In the hospitality business, most invest only in the first security level - the passive security systems which are required by law.  Very few invest voluntarily in extra security precautions and processes (those processes which perhaps see security in its wider context to also include fire safety). Although international hotel operators usually have higher standards than those prescribed by law for their passive security systems (including standards for CCTV, intrusion detection and higher-level security processes), unfortunately investors or owners of a hotel property often ignore these chain-specific security standards for cost reasons and provide budgets that cover only the minimum required by law. For hotel operators, this attitude is particularly dangerous, since a worst case scenario is a threat to the lives of guests and employees, while even less serious incidents such as theft can significantly damage a hotel operator's brand name. Given that the only asset owned by many hotel operators today is their brand - and no real estate - this scenario is particularly risky.

Too basic

The approach to security inevitably varies from country to country, with the Middle East particularly focused on the more robust and higher levels of security, effectively providing the benchmark.

However, the reality in many hotels is simply CCTV cameras in the lobby or other public areas and coded cards for elevators and rooms. At best, larger properties - usually international hotels with many VIP guests - set up a type of security centre, which often looks like a concierge's room with three screens. This is used to monitor underground garages and delivery docks and to collect reports about fire alarms or even false attempts to use coded room cards.

However, most hotel chains and investors have little interest in anything more. Highly intelligent security systems that give staff electronic instructions and control all relevant building automation systems in an emergency, such as turning off the air conditioning systems, opening fire doors, opening smoke extraction vents for smoke-free stairwells, activating emergency lighting, activating CCTV systems for locating the sources of danger, individual and logged evacuation announcements, detailed information for rescue services on action already taken etc., are rejected for cost reasons - even in VIP hotels.

Highly sophisticated danger management systems are widely used today, particularly at airports, and it is this integrated approach to security that hotels could really learn from, also offering the opportunity to accommodate fire safety related actions, as demonstrated above.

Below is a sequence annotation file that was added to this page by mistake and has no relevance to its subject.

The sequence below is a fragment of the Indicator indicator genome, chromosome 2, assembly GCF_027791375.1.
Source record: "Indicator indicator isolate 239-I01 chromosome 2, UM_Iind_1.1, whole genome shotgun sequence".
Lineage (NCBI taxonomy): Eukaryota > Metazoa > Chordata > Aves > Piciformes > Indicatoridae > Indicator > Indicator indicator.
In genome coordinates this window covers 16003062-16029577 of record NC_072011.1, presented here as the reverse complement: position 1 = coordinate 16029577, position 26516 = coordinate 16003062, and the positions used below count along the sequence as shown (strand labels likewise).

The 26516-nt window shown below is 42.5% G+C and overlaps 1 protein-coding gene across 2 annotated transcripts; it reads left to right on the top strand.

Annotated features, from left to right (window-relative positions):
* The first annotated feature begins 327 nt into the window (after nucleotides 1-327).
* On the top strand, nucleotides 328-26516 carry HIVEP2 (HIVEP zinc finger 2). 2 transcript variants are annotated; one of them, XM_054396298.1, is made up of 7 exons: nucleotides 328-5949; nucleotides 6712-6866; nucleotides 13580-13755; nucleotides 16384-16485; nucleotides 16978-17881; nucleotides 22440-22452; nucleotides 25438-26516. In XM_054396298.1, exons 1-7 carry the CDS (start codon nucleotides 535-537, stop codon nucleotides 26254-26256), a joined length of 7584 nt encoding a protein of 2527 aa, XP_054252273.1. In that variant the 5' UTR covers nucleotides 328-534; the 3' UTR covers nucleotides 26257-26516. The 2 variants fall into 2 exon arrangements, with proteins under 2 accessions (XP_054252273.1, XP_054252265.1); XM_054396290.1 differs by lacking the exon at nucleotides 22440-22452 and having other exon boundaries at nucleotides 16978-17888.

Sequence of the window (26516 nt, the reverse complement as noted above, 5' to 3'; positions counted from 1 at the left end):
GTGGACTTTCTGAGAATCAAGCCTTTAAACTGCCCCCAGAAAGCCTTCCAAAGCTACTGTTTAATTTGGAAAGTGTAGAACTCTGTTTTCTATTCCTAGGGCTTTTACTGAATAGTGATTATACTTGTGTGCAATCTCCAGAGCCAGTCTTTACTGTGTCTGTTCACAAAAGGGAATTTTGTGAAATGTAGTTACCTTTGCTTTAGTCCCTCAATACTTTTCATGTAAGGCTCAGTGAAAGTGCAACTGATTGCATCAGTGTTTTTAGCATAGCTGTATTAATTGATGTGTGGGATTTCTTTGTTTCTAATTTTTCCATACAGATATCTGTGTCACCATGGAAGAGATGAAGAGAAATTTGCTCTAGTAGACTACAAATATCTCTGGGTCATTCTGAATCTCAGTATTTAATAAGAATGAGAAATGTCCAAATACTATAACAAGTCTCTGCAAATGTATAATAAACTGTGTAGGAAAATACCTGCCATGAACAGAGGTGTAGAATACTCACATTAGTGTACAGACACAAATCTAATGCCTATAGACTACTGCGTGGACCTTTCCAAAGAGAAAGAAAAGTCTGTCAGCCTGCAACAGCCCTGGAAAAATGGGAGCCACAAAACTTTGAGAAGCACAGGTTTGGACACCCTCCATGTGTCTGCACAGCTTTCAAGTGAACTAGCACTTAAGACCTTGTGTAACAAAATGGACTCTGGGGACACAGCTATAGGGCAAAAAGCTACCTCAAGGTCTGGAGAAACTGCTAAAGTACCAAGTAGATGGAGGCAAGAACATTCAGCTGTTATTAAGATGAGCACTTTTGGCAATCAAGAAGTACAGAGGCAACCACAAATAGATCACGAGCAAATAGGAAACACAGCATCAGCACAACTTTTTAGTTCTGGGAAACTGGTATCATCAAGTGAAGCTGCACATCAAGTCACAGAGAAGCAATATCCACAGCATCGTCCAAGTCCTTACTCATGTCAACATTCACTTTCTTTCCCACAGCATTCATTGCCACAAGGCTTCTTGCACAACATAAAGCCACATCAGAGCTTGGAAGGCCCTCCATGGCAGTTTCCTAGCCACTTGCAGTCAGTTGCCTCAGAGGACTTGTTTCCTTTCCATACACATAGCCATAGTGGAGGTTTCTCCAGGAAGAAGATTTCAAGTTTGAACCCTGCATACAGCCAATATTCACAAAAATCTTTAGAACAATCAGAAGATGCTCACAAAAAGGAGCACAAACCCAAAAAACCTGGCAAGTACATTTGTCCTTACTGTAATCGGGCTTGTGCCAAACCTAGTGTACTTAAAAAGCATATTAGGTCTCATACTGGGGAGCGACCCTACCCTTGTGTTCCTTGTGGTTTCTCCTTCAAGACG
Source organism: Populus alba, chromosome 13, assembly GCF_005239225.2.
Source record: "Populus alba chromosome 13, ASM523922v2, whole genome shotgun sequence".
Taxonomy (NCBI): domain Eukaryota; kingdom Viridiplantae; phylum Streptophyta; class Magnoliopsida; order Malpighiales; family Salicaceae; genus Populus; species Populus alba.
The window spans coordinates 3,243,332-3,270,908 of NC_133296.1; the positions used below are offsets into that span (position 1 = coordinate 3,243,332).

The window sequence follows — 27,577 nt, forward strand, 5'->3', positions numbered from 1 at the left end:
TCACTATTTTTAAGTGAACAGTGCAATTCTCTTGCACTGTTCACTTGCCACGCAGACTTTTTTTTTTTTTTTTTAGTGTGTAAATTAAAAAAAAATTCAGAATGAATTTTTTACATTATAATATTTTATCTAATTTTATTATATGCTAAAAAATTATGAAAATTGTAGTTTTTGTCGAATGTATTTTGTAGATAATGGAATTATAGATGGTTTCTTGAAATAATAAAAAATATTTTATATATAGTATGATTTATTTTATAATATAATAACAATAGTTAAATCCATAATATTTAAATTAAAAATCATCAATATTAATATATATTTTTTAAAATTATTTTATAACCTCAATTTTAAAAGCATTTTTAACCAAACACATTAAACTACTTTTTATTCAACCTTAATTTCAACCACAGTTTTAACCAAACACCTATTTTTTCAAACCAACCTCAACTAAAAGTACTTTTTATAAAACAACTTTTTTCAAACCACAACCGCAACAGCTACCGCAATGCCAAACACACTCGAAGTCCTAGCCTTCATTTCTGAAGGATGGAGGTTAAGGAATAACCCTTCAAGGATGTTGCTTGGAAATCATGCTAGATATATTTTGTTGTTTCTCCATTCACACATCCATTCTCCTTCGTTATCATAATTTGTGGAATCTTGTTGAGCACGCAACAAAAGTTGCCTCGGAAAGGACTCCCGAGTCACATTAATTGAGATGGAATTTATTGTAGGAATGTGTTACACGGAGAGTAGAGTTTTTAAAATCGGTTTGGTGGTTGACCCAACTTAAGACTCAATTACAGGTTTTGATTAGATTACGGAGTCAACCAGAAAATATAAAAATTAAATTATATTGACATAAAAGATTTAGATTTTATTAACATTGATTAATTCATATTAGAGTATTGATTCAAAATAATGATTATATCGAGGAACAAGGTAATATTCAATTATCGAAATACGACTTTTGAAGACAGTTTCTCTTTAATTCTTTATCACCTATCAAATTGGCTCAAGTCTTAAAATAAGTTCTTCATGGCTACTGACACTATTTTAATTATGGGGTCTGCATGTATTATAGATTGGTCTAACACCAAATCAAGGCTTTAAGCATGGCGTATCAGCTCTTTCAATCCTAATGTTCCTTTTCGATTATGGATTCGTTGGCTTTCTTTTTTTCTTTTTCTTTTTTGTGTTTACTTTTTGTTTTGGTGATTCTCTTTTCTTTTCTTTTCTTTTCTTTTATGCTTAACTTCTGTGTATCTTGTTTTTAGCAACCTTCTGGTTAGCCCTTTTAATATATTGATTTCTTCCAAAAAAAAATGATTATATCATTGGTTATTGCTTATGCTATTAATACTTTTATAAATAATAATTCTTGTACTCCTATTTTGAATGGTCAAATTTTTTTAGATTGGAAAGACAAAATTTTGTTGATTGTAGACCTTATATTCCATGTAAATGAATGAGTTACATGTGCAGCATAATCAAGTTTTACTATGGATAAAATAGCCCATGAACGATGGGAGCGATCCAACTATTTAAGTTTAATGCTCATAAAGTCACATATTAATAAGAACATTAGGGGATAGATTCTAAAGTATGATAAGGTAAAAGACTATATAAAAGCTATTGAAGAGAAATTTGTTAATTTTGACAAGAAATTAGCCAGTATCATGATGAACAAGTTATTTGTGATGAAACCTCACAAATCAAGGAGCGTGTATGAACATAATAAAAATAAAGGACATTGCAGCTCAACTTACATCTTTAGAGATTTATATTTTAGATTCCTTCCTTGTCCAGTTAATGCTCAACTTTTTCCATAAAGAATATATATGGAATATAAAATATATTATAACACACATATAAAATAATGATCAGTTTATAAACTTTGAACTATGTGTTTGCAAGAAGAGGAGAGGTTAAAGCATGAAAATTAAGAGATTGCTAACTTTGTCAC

Siemens Building Technologies was employed, providing a wide range of products and solutions

Siemens solution for luxury Moroccan Resort

An example of how an integrated approach to safety and security can bring significant benefits is the Mazagan Resort, home to one of the world's finest luxury hotels and the biggest entertainment resort in North Africa.  Situated on Morocco's Atlantic coast at El Jadida, the Mazagan Resort is situated in 250 hectares of undeveloped land with a new 5-star luxury hotel that opened in October 2009.  With 500 guest rooms and suites, four specialty restaurants and numerous bars and lounges, fire safety and security was an important part of the 22 month international construction project.  Siemens Building Technologies was employed as the electrical sub-contractor, providing a wide range of products and solutions, from low-voltage power distribution and electrical installation technology through to building automation and fire safety and security.

As a large building on a vast campus, the Mazagan Resort required networking of the safety and security installations through 100 racks and cabinets, 300km of cable for a 10 Gb network, 16km of fibre-optic cable and 6,000 data points.  The intelligent communication between the safety and security systems, as well as the HVAC systems, is critical to guaranteeing real overall safety and security.  The security personnel on the site can centrally manage all connected sub-systems in one place through the building management system.  This approach, coupled with the resort's attentive employees, splendid Moroccan architecture and attention to detail in the interior design, ensures a friendly and relaxing atmosphere for guests.

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HID shares tips for returning to the workplace post-COVID-19
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